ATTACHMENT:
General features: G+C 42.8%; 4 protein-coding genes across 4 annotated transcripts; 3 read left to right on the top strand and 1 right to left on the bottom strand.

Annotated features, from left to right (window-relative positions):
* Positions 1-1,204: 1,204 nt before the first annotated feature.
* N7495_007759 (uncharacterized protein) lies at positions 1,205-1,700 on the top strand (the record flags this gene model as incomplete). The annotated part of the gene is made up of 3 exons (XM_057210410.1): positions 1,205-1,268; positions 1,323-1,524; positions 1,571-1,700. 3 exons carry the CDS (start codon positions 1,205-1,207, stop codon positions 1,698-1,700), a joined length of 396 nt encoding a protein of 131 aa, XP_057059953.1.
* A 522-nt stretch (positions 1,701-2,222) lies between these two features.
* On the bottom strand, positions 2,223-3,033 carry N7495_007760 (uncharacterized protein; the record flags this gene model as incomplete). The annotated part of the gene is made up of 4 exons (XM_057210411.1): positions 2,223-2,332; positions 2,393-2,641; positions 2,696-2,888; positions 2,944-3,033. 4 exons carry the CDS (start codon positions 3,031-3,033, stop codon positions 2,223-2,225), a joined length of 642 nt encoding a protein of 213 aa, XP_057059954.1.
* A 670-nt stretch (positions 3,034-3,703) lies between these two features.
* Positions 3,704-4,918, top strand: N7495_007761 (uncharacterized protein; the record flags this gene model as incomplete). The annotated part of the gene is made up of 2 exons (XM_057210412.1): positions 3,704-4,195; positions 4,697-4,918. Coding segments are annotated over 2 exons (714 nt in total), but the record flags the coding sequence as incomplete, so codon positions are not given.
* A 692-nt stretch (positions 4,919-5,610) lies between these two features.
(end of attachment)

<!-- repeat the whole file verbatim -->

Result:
General features: G+C 42.8%; 4 protein-coding genes across 4 annotated transcripts; 3 read left to right on the top strand and 1 right to left on the bottom strand.

Annotated features, from left to right (window-relative positions):
* Positions 1-1,204: 1,204 nt before the first annotated feature.
* N7495_007759 (uncharacterized protein) lies at positions 1,205-1,700 on the top strand (the record flags this gene model as incomplete). The annotated part of the gene is made up of 3 exons (XM_057210410.1): positions 1,205-1,268; positions 1,323-1,524; positions 1,571-1,700. 3 exons carry the CDS (start codon positions 1,205-1,207, stop codon positions 1,698-1,700), a joined length of 396 nt encoding a protein of 131 aa, XP_057059953.1.
* A 522-nt stretch (positions 1,701-2,222) lies between these two features.
* On the bottom strand, positions 2,223-3,033 carry N7495_007760 (uncharacterized protein; the record flags this gene model as incomplete). The annotated part of the gene is made up of 4 exons (XM_057210411.1): positions 2,223-2,332; positions 2,393-2,641; positions 2,696-2,888; positions 2,944-3,033. 4 exons carry the CDS (start codon positions 3,031-3,033, stop codon positions 2,223-2,225), a joined length of 642 nt encoding a protein of 213 aa, XP_057059954.1.
* A 670-nt stretch (positions 3,034-3,703) lies between these two features.
* Positions 3,704-4,918, top strand: N7495_007761 (uncharacterized protein; the record flags this gene model as incomplete). The annotated part of the gene is made up of 2 exons (XM_057210412.1): positions 3,704-4,195; positions 4,697-4,918. Coding segments are annotated over 2 exons (714 nt in total), but the record flags the coding sequence as incomplete, so codon positions are not given.
* A 692-nt stretch (positions 4,919-5,610) lies between these two features.